150th Anniversary Tour: Second Kernstown
WINCHESTER— Local Civil War history buffs have a big weekend ahead with the 150th anniversary of the Second Battle of Kernstown.
The Kernstown Battlefield Association (KBA) is hosting a weekend of events at the Kernstown Battlefield at 610 Battle Park Drive.
“I think the overall purpose of this is to help the public understand what happened here 150 years ago and the importance of the battle,” said Gary Crawford, president of the KBA.
The anniversary commemoration will be held Saturday and Sunday, with gates opening at 9 a.m. The visitor center, museum and gift shop open at the same time.
Visitors will have access to the Virginia Civil War 150 Historymobile, a 53-foot expandable tractor-trailer converted into a “museum on wheels” that is touring the state for similar events. Its tour began in 2011 for the anniversary of the First Battle of Manassas.
The weekend’s events will relate to both the time period and the war, beginning with a tour of the Pritchard House, where Mrs. Pritchard assisted the wounded and where soldiers were treated after the battle.
The building is an Antebellum home built in 1854, Crawford said. It was occupied at the time of the battle.
“Very little has changed in the house since that time,” Crawford said. While the house isn’t fully furnished, there is some period furniture to see as well.
Another period event is the Civil War Fashion Show, where visitors can view civilian fashions from the era.
For events more germane to the anniversary, there will be a walking tour of the Kernstown Battlefield and a demonstration during which re-enactors will go over different tactics and field maneuvers used in 1864 and explain the way these changed over the course of the war to produce better results for the Confederate army.
In the evening, there will be a living history program devoted to the pre-battle experience in camp.
“They’re going to take people through the camps,” Crawford said. “The re-enactors are going to talk about what it was like preparing that night knowing the battle was the next morning.”
Sunday’s slate is the same but does not include the evening program. The day will conclude with a concert by the Shenandoah Valley Minstrels at 2 p.m.
Throughout both days, re-enactors will be on site.
There will also be the opportunity for visitors to dress in period clothing and get their photograph taken with a Civil War era camera called a tintype or a wet-plate camera.
The event is free to attend, but donations are welcome.
On Saturday, KBA is holding a 150th Anniversary Commemoration Tour.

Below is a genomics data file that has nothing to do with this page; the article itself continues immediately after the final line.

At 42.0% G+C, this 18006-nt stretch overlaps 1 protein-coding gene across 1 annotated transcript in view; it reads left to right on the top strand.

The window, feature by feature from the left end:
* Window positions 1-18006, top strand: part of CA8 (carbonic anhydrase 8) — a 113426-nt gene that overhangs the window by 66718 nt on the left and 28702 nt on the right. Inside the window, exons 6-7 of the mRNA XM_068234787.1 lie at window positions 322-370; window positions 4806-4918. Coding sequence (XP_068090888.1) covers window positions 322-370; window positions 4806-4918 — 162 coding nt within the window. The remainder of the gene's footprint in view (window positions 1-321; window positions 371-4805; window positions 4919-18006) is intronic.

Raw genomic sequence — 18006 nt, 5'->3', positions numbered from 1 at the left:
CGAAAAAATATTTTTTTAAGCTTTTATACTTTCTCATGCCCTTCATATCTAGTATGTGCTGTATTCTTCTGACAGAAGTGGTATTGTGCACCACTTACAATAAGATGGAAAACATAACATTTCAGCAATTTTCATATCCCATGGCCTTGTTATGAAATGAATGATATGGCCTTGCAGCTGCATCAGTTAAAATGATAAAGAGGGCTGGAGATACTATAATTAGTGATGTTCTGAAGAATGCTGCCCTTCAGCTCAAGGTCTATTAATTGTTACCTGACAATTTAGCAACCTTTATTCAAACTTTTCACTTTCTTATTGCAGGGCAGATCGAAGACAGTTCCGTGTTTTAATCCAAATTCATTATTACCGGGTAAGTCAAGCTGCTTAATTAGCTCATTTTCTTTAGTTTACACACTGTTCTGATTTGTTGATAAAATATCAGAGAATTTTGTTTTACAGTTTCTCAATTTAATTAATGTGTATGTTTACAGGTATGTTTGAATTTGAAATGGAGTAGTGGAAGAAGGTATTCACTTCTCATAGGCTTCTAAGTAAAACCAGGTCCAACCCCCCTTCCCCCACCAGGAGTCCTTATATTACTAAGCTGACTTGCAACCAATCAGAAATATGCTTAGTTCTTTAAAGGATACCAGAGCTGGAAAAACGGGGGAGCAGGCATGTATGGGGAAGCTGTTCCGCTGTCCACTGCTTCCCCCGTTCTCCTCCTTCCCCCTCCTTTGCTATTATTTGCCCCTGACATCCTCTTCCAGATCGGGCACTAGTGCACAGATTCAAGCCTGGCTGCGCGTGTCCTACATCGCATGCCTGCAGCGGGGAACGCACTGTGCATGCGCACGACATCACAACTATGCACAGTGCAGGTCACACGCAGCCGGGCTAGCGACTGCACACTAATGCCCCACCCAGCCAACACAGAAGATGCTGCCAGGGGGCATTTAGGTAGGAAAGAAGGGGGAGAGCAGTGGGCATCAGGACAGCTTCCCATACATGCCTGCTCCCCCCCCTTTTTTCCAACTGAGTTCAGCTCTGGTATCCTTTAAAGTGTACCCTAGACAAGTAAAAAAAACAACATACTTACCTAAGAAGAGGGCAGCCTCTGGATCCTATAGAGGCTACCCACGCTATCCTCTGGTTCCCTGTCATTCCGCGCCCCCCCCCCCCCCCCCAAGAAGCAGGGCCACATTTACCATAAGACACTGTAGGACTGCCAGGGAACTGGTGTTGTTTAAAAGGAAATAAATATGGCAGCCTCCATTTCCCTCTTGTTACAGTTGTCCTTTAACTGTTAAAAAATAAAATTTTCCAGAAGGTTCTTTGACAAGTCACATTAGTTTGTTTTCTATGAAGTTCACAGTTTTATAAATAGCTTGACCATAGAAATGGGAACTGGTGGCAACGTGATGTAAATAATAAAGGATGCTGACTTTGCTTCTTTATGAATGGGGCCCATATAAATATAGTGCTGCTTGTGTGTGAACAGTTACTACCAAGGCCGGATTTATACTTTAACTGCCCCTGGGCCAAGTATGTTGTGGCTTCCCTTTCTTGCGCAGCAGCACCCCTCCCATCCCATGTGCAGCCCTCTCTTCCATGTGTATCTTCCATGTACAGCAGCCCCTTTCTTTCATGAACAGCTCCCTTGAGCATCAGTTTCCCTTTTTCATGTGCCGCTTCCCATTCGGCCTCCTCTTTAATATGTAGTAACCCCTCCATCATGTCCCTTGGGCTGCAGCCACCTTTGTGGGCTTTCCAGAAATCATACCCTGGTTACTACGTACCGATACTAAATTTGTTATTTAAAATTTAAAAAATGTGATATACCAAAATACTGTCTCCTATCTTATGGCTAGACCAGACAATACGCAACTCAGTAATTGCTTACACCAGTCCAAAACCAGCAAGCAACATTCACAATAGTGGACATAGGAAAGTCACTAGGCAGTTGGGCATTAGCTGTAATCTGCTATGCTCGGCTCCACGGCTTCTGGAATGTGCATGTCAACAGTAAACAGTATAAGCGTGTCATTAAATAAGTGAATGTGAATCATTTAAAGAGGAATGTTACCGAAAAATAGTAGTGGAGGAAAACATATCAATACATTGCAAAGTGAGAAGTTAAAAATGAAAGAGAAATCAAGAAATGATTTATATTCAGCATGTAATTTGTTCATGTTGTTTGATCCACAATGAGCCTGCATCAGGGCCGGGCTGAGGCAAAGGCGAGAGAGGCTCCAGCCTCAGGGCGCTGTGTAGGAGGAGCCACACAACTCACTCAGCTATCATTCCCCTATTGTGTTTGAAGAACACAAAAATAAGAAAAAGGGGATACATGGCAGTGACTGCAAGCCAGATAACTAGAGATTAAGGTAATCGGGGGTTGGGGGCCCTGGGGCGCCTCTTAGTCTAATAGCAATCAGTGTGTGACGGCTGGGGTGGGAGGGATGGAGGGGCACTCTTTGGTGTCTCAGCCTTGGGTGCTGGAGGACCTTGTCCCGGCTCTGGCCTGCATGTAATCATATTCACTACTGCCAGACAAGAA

The tour will feature seven stops, each at a location of a skirmish that led up to the Second Battle of Kernstown.
“It’s a pristine tour spot, right on the Shenandoah River, in the shadow of the Blue Ridge Mountains,” said Scott Patchan, a historian and author who will be acting as tour guide. He is also a board member for the KBA.
In late June of 1864, the Confederate Gen. Robert E. Lee was embroiled in the siege of Petersburg against Union Gen. Ulysses S. Grant. In an effort to gain the upper hand, Lee ordered Lt. Gen. Jubal Early to take his men and put pressure on Washington, D.C.
While coming close to marching on the capital, Early forced Grant to split two army corps from his forces in Petersburg, or nearly 20,000 men.
With the job done, Early withdrew his men to Virginia and into the Shenandoah Valley.
It is that withdrawal, with Union forces chasing them, that the tour will follow, ultimately ending at the Second Battle of Kernstown.
The battle itself was a turning point in the war. According to Patchan, the activities of Early came at the worst time for Lincoln, as he was campaigning for re-election and support for the war was waning.
“We have all this history that occurred there,” Patchan said.
Registration for the tour itself has already ended. It cost participants $95 per person, including the motorcoach tour, box lunch and tour guide.
Proceeds of the event go to benefit the KBA, which takes an active hand in preservation of local battlefields.
The Kernstown Battlefield, owned by the KBA, is one of the last of the untouched historical sites in the area, according to Patchan.
“If it had not been for the efforts of the KBA, that 300 acres would all be a strip [mall],” he said.
“You know the old saying,” Patchan said. “Those who forget the past are doomed to repeat it.”
For a schedule of events, visit kernstownbattle.org and go to the Calendar of Events tab. There will also be a bake sale to benefit the Kernstown Battlefield Association.
— Contact Stephen Nielsen at email@example.com